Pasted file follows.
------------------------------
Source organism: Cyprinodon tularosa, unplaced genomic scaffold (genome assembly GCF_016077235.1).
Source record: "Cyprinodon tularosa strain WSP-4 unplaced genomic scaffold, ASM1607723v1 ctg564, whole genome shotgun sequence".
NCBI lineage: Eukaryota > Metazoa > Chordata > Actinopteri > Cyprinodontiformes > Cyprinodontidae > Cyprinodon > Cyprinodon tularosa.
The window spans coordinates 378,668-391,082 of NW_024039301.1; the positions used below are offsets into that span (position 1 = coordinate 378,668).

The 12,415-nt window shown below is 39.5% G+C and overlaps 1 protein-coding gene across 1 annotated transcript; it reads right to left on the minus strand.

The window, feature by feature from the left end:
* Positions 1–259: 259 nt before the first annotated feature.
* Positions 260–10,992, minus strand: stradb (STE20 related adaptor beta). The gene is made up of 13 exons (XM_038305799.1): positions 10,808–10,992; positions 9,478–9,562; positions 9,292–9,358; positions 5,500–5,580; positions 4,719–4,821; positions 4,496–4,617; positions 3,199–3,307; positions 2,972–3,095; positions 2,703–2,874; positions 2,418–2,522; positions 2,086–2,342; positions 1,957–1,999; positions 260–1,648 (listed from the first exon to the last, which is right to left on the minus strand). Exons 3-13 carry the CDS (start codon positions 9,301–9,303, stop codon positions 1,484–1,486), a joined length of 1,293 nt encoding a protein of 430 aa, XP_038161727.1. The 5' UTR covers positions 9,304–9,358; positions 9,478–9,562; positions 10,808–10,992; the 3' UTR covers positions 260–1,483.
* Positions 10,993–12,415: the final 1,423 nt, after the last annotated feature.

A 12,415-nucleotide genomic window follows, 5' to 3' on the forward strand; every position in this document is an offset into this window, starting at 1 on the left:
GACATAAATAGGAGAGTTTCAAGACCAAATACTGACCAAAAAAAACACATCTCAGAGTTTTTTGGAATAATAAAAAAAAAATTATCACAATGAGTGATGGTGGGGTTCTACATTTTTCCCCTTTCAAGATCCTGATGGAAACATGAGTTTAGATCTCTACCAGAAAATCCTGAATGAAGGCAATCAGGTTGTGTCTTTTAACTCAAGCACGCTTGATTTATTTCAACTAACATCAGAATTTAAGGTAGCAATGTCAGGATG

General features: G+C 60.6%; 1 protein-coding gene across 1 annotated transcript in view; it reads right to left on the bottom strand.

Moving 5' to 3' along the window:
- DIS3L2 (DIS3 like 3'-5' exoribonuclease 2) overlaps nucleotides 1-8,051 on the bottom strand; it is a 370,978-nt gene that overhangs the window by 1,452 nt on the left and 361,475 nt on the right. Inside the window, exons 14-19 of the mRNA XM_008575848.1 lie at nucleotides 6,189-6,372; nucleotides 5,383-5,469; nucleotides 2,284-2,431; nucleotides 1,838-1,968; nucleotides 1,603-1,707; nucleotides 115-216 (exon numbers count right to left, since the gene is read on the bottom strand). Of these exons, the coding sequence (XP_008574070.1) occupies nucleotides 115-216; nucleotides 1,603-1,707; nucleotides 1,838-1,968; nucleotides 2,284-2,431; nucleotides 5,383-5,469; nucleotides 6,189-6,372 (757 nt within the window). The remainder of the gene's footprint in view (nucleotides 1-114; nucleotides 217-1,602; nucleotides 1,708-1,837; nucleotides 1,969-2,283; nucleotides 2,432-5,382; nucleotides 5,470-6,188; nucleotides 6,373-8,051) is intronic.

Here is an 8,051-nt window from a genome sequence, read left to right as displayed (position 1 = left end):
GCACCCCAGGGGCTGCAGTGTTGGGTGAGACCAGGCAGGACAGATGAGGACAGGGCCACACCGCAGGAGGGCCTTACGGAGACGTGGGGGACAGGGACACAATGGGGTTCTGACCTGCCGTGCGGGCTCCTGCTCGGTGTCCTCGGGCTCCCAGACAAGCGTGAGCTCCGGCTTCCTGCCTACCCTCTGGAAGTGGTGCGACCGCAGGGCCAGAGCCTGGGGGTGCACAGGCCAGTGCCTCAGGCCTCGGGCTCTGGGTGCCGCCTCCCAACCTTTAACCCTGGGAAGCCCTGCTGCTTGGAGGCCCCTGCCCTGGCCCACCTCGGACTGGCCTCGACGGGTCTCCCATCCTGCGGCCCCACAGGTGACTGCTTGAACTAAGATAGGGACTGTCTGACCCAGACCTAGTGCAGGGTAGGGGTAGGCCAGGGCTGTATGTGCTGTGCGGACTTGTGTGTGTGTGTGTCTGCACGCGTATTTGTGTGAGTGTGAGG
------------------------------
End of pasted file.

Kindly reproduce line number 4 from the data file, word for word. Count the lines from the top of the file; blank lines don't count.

The window spans coordinates 378,668-391,082 of NW_024039301.1; the positions used below are offsets into that span (position 1 = coordinate 378,668).